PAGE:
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(1,197 words)

Author(s): Moshe Bar-Asher
Tafilalet (Tafilalt; Ar./Berb. Tāfīlālt) is a fertile region in southeastern Morocco, situated in the Ziz River basin on the northern edge of the Sahara Desert. It is famous for its date palm industry, and is the patrimonial home of the Filālī ( nisba or adjectival form) sharīfs (Cl. Ar. shurafā’; Coll. Mor. Ar. s horfa), the rulers of the Moroccan Alawid dynasty since the seventeenth century. Tafilalet was also the name of an administrative district under the French.Jews lived in the Tafilalet region at least as early as the end of the first millennium, when there was a Jewish community in…

Berdugo, Raphael ben Mordechai

(795 words)

Author(s): Moshe Bar-Asher
Raphael ben Mordechai Berdugo (1747–1821) was the most important scholar in the entire history of the Meknes Jewish community and one of the foremost religious figures in all of Morocco since the Spanish expulsion (1492). A member of the noted Berdugo family, Raphael attained a reputation as a great scholar and adjudicator (Heb. poseq) of Jewish law even as a youth. For a time, he served as head of the rabbinical court (Heb. bet din) in Meknès.Berdugo’s literary output included commentaries on the Bible, halakha, and aggada. He wrote three commentaries on the Bible: (1) Me Menuḥot (Still W…

Berdugo Family

(549 words)

Author(s): Moshe Bar-Asher
The rabbis of the Berdugo family flourished in Meknes from the end of the fifteenth century to the mid-twentieth century. Like the Toledanos, another family of Spanish exiles who arrived in Morocco at the end of the fifteenth century, the Berdugos were one of the most distinguished Jewish families in Meknès. Almost all of our information about these two great families dates from the eighteenth century and thereafter.Many households in Meknès bore the name Berdugo, but the family’s prestige and glory derived most especially from the great scholars who emerged during the course of i…

Lashoniyya, Talashont, Taqollit

(681 words)

Author(s): Moshe Bar-Asher
In most places where Jews settled in Morocco, the Arabic they spoke differed from the language of the local Muslims. It was only at the end of the twentieth century and the start of the twenty-first, when the size of the country’s Jewish population had dwindled greatly and Jews no longer lived in closed neighborhoods, that dialectic variations between Jews and Muslims blurred or disappeared. The distinctions were once apparent in every aspect of language—phonology, morphology, syntax, vocabulary, and semantics. For example, the consonant [k] exists in the dialect of Muslims in the Tafil…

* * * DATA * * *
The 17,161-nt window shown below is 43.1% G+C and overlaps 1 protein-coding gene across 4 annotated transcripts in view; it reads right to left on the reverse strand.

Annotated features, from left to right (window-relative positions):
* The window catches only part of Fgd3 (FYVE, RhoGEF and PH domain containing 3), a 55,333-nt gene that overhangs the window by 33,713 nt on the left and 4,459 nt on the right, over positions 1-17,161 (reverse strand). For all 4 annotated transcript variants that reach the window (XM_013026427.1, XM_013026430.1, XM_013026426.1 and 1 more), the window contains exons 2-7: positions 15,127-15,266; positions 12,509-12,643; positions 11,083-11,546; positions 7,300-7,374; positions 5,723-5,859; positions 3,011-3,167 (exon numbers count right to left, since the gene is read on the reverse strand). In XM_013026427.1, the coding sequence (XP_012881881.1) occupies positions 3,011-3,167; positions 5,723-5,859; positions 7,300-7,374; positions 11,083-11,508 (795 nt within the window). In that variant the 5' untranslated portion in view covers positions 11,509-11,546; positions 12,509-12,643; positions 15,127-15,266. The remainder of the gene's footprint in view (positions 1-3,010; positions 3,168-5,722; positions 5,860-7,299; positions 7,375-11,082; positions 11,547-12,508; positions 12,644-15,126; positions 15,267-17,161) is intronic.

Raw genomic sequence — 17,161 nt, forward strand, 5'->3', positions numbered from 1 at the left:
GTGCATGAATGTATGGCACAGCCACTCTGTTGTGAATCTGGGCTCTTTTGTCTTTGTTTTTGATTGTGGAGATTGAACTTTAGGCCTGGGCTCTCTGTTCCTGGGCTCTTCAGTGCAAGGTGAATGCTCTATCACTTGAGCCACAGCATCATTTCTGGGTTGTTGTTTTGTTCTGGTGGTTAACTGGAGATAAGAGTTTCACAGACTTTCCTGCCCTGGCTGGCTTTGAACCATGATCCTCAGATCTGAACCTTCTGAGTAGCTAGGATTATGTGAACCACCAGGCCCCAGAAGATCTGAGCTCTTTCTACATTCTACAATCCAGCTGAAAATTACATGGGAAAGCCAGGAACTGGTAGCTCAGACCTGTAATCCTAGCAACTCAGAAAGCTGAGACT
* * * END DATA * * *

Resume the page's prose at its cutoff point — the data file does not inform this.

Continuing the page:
Ksar es-Souk (Qaṣr al-Sūq)

(815 words)

Author(s): Moshe Bar-Asher
Ksar es-Souk (Qaṣr al-Sūq, Ar. fortified village of the market) is a large town in southeastern Morocco. It probably obtained its name from the large nearby market (Ar. sūq) that serviced the region. Since the time of King Hassan II (r. 1961–1999) it has been known as Errachidia (Ar. al-Rāshīdiyya). Situated in the district of Metaghra on the western bank of the Ziz River, Ksar es-Souk is about 15 kilometers (9 miles) south of the Red (Ḥamdūn) Mountain, the southernmost of the Atlas Mountains and the northern gateway to th…


(469 words)

Author(s): Moshe Bar-Asher
The town of Erfoud (Ar. Arfūd) in the Tafilalet region of Morocco is located about 80 kilometers (50 miles) south of Ksar es-Souk and about 20 kilometers (12.5 miles) north of Rissani. Although Jews had lived in the vicinity for centuries, the Jewish community was founded by several hundred Jews from other towns in the region, especially El Mâadid (al-Mʿādid), who settled there when the French protectorate government set about developing Erfoud. By 1931, there were 1,172 Jewish residents in a popul…